Bean me up, Scotty


‘At the end of my rope. Er, supply chain’

So The Dude went by the new apartment — the very tiny one we bought late last year and were in the midst of spiffing up when we got locked down — well, he just popped his head in for a peek and, lo and behold, something peeked right back.

It was a rat. A really big rat. Now, our soon-to-be living room is small — very small. As in 11 by 13 (feet!) So even a run-of-the-mill rat would look pretty large. But, huge as he was, Mr. Rat took one look at Mr. Dude and took off. He ran right into the bathroom and disappeared down the waste pipe where the old toilet used to be and where the new toilet is supposed to, er, go.

What will eventually block Mr. Rat’s private entrance into our apartment

Well. I figured that even Andrew Cuomo would agree that getting somebody to block off Mr. Rat’s personal subway entrance into our apartment would count as “essential,” so I got our contractor on the case.

As much as I hate vermin, I must admit it made a nice change of pace to worry about something besides what to make for my 59th dinner in a row. (In case you think I am superficial or callous, of course I worry about the sick and the dying. The unemployed and desperate too. But this is a humor blog, for heavens sakes. And, trust me, I am distracting myself as much as trying to distract you.)

I am totally nostalgic for the Olden Days when choosing the right shade of grout kept me up at night

Even in the Olden Days I turned to cooking for solace in times of stress. (Turn back time by taking a look at “And Then There Were None, ” a piece from what feels like a hundred years ago.)

Dancing to Van the Man while cooking up Dinner #58

I also must admit that I actually enjoy cooking. Maybe not 60-some dinners in a row, but these, of course, are what the Chinese call “interesting times,” and I’ve tried to make the best of it. Which isn’t easy when, basically, you never know what you’re going to find at the ole IGA. As I mentioned before (in “Pots and Pandemics”), as a “senior” I get in to the store early — but that means the shelves haven’t been restocked. Pretty much anything you might have on a list is, as they say, a “serving suggestion.”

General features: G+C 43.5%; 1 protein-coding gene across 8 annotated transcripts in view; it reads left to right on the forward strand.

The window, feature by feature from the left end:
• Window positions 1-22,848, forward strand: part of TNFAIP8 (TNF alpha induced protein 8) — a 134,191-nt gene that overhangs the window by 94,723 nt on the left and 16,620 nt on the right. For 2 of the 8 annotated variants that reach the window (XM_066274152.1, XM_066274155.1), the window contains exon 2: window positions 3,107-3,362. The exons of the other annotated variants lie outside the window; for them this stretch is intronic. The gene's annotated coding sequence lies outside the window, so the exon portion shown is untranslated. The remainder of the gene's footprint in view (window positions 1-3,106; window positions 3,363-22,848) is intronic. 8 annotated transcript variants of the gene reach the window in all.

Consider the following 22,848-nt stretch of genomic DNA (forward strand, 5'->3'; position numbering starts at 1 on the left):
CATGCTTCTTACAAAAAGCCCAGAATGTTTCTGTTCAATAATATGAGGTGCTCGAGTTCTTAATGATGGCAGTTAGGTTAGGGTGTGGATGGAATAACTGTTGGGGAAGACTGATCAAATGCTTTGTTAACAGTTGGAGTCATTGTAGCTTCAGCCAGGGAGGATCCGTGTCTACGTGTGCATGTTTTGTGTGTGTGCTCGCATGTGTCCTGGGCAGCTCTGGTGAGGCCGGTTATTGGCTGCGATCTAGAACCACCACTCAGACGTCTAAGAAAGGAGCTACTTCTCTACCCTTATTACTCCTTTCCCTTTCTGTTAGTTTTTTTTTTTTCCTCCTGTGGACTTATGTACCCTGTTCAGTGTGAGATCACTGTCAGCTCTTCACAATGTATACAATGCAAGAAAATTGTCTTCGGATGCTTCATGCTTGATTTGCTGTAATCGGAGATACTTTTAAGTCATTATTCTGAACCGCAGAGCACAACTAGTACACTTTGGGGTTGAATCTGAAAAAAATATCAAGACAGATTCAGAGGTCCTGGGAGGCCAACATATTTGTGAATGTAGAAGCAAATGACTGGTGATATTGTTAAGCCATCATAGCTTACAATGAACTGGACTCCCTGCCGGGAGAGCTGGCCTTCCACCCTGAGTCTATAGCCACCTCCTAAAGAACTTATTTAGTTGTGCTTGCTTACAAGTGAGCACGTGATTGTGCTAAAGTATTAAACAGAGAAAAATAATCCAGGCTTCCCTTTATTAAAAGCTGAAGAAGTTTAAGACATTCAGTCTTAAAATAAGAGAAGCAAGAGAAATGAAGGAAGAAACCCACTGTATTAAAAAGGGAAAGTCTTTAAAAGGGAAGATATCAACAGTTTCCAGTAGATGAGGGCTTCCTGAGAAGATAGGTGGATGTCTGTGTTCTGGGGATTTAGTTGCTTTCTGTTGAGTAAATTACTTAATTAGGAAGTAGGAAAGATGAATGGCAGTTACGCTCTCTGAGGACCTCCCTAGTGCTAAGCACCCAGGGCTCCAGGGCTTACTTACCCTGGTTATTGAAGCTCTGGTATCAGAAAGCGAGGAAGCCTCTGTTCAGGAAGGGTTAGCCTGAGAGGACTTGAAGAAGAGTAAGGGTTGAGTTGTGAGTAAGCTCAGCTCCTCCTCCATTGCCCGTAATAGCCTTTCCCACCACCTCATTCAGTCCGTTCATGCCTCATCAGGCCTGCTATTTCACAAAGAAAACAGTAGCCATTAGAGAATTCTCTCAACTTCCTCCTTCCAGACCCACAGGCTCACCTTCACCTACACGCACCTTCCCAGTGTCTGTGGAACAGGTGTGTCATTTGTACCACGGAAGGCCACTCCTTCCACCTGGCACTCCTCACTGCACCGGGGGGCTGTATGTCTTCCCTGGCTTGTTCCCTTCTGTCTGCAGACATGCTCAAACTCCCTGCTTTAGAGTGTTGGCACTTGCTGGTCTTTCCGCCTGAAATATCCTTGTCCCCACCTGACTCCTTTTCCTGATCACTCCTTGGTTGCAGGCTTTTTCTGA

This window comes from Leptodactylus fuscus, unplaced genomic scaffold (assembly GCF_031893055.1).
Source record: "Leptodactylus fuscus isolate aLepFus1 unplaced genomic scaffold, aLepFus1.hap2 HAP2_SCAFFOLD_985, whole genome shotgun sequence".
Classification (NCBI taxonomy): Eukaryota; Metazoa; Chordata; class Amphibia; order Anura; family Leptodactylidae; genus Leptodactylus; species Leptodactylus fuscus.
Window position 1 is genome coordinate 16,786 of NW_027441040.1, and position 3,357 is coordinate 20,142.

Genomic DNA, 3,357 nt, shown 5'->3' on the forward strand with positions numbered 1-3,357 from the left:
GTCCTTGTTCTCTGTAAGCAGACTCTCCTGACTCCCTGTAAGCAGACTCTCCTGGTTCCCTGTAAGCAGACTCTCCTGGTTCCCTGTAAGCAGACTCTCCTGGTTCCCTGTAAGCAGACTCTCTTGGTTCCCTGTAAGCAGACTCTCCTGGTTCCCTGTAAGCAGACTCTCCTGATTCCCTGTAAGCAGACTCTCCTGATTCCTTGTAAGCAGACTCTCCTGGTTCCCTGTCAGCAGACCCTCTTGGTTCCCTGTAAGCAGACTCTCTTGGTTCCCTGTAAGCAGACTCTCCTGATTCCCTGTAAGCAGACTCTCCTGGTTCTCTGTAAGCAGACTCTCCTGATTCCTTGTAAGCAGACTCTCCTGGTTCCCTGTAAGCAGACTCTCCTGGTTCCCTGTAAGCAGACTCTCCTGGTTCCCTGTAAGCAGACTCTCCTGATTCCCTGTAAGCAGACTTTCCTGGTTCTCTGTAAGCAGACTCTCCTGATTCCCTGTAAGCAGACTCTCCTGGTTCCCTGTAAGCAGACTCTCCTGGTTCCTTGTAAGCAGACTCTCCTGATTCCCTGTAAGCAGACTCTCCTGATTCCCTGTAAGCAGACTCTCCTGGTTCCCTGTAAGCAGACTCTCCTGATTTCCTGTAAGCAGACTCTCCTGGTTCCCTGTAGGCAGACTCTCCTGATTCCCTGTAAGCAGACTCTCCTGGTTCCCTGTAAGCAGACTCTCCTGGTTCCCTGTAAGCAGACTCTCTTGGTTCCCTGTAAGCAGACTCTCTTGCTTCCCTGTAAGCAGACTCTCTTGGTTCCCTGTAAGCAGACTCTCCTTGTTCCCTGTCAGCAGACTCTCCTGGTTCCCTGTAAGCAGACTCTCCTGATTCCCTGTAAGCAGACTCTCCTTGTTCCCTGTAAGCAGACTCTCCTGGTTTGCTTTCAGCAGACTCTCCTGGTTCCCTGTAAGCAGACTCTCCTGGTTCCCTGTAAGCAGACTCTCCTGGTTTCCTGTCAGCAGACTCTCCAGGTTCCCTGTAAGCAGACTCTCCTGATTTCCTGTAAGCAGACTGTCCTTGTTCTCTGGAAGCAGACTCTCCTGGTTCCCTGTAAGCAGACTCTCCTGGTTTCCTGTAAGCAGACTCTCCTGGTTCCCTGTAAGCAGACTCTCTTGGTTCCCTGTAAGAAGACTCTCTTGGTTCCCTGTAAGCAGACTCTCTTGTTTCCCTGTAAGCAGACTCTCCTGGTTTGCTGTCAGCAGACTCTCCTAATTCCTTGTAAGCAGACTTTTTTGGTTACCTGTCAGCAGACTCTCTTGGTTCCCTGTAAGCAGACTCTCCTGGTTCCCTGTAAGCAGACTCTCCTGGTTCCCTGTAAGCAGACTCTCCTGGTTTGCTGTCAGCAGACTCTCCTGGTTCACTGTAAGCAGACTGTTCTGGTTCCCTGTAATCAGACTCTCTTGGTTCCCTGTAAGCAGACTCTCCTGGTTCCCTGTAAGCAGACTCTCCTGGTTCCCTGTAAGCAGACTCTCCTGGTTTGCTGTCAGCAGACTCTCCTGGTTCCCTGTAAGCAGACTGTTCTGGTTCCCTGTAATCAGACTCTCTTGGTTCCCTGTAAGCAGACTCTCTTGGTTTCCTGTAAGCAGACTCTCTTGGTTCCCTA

Broccoli rabe was on my list. Brussels sprouts ended up in my cart

So I grab what I can and figure out what to do with it later. And usually it works out pretty well. With the possible exception of the pork shoulder calas I tried a couple of weeks ago. Let’s just say it made a nice addition to my pot of pea soup.

Speaking of pea soup, like everyone else on the Planet, I’ve been cooking with lots of peas and beans. And, speaking of beans, NY Times Cooking (an app) is absolutely genius and life-saving when it comes to beans, and just about anything else you find on the shelves — either in the store or in your house. In fact, its guru, Sam Sifton, is my new Hero. Honest to goodness, I worship him even more than Dr. Fauci.

That’s my bible in the background; my bread and butter in front

Speaking of Dr. Fauci, check out my Mom in the picture at the top of this post. It looks like she’s following his advice and putting a mask on Dad. Always ahead of the trends, my Mom. Oh, incidentally, the “Scotty” in my title refers not only to Star Trek, but to my Dad. His nickname when he was little was “Scotty.” (Even though he wasn’t Scottish. I’ll have to ask Mom what was going on with that.)